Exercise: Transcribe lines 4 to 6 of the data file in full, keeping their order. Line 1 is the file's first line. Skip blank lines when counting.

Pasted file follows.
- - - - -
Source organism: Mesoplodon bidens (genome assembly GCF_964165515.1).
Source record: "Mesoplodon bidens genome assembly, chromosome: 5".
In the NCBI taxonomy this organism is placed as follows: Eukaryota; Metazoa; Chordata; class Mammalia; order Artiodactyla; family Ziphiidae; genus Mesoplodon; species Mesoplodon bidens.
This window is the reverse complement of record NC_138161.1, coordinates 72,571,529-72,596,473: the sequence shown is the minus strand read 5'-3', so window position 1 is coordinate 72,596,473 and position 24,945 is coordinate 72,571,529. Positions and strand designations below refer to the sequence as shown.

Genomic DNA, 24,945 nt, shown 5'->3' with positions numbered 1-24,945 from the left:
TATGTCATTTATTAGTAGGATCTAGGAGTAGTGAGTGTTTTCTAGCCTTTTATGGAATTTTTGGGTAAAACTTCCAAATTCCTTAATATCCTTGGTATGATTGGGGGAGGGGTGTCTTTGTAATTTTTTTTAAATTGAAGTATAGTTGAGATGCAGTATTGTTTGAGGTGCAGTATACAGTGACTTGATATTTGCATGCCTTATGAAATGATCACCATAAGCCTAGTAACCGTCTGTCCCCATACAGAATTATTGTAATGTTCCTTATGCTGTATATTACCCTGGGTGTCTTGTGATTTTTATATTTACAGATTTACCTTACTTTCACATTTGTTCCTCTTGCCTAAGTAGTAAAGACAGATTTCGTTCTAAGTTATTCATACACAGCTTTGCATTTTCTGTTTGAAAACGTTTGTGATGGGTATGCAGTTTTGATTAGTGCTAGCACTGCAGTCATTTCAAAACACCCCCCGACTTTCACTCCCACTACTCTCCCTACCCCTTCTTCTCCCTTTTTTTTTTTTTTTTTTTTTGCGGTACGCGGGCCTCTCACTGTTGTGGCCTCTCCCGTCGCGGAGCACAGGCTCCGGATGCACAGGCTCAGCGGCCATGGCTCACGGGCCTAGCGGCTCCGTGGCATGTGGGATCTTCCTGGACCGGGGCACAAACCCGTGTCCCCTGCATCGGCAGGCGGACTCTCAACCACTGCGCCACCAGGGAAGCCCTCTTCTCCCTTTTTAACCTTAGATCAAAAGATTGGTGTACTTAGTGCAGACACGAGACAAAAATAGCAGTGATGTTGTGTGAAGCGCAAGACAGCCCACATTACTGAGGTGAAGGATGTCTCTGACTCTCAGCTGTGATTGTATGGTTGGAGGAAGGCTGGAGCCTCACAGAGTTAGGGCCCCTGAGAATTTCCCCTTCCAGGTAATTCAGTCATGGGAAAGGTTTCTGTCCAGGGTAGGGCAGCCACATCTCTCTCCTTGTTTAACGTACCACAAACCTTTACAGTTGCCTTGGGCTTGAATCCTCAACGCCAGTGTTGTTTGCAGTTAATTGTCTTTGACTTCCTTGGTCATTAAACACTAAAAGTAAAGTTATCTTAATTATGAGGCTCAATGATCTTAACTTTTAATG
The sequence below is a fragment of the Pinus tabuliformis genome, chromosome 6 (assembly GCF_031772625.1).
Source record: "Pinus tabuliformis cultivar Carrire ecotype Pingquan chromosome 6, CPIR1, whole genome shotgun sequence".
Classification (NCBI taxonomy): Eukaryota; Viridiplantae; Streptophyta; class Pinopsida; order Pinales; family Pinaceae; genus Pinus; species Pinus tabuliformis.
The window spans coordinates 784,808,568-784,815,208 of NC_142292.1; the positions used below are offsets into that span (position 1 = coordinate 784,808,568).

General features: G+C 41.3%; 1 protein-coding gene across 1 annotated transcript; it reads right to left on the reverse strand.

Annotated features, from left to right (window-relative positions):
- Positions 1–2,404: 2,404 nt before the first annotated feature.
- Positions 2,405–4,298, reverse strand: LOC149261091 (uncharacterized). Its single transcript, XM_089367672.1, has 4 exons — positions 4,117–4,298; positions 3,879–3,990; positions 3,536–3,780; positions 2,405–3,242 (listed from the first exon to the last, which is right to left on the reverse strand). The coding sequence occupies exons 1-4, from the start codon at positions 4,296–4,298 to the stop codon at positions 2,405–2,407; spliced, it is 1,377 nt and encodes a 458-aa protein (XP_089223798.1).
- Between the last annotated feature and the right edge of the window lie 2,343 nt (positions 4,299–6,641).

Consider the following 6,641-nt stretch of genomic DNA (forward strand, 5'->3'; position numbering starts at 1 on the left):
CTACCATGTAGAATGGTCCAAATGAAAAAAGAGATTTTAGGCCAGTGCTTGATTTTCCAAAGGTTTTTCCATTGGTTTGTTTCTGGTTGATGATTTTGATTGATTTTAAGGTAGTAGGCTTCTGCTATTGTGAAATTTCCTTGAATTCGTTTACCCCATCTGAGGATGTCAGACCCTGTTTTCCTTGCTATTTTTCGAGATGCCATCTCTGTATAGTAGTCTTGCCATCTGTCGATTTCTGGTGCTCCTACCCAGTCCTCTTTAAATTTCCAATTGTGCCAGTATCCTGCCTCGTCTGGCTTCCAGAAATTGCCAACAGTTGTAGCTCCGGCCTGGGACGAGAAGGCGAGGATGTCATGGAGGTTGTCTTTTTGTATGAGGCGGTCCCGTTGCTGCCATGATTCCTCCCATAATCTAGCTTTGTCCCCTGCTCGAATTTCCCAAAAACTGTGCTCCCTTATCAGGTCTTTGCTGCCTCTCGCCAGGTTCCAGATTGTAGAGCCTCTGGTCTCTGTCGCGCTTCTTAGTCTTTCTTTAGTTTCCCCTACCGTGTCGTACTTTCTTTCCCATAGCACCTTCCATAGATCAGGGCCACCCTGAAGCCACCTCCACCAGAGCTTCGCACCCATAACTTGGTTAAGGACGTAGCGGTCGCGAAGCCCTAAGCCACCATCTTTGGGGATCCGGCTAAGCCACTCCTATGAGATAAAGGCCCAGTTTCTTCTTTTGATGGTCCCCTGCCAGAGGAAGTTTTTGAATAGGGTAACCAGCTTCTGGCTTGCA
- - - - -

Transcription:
This window is the reverse complement of record NC_138161.1, coordinates 72,571,529-72,596,473: the sequence shown is the minus strand read 5'-3', so window position 1 is coordinate 72,596,473 and position 24,945 is coordinate 72,571,529. Positions and strand designations below refer to the sequence as shown.

Genomic DNA, 24,945 nt, shown 5'->3' with positions numbered 1-24,945 from the left:
TATGTCATTTATTAGTAGGATCTAGGAGTAGTGAGTGTTTTCTAGCCTTTTATGGAATTTTTGGGTAAAACTTCCAAATTCCTTAATATCCTTGGTATGATTGGGGGAGGGGTGTCTTTGTAATTTTTTTTAAATTGAAGTATAGTTGAGATGCAGTATTGTTTGAGGTGCAGTATACAGTGACTTGATATTTGCATGCCTTATGAAATGATCACCATAAGCCTAGTAACCGTCTGTCCCCATACAGAATTATTGTAATGTTCCTTATGCTGTATATTACCCTGGGTGTCTTGTGATTTTTATATTTACAGATTTACCTTACTTTCACATTTGTTCCTCTTGCCTAAGTAGTAAAGACAGATTTCGTTCTAAGTTATTCATACACAGCTTTGCATTTTCTGTTTGAAAACGTTTGTGATGGGTATGCAGTTTTGATTAGTGCTAGCACTGCAGTCATTTCAAAACACCCCCCGACTTTCACTCCCACTACTCTCCCTACCCCTTCTTCTCCCTTTTTTTTTTTTTTTTTTTTTGCGGTACGCGGGCCTCTCACTGTTGTGGCCTCTCCCGTCGCGGAGCACAGGCTCCGGATGCACAGGCTCAGCGGCCATGGCTCACGGGCCTAGCGGCTCCGTGGCATGTGGGATCTTCCTGGACCGGGGCACAAACCCGTGTCCCCTGCATCGGCAGGCGGACTCTCAACCACTGCGCCACCAGGGAAGCCCTCTTCTCCCTTTTTAACCTTAGATCAAAAGATTGGTGTACTTAGTGCAGACACGAGACAAAAATAGCAGTGATGTTGTGTGAAGCGCAAGACAGCCCACATTACTGAGGTGAAGGATGTCTCTGACTCTCAGCTGTGATTGTATGGTTGGAGGAAGGCTGGAGCCTCACAGAGTTAGGGCCCCTGAGAATTTCCCCTTCCAGGTAATTCAGTCATGGGAAAGGTTTCTGTCCAGGGTAGGGCAGCCACATCTCTCTCCTTGTTTAACGTACCACAAACCTTTACAGTTGCCTTGGGCTTGAATCCTCAACGCCAGTGTTGTTTGCAGTTAATTGTCTTTGACTTCCTTGGTCATTAAACACTAAAAGTAAAGTTATCTTAATTATGAGGCTCAATGATCTTAACTTTTAATG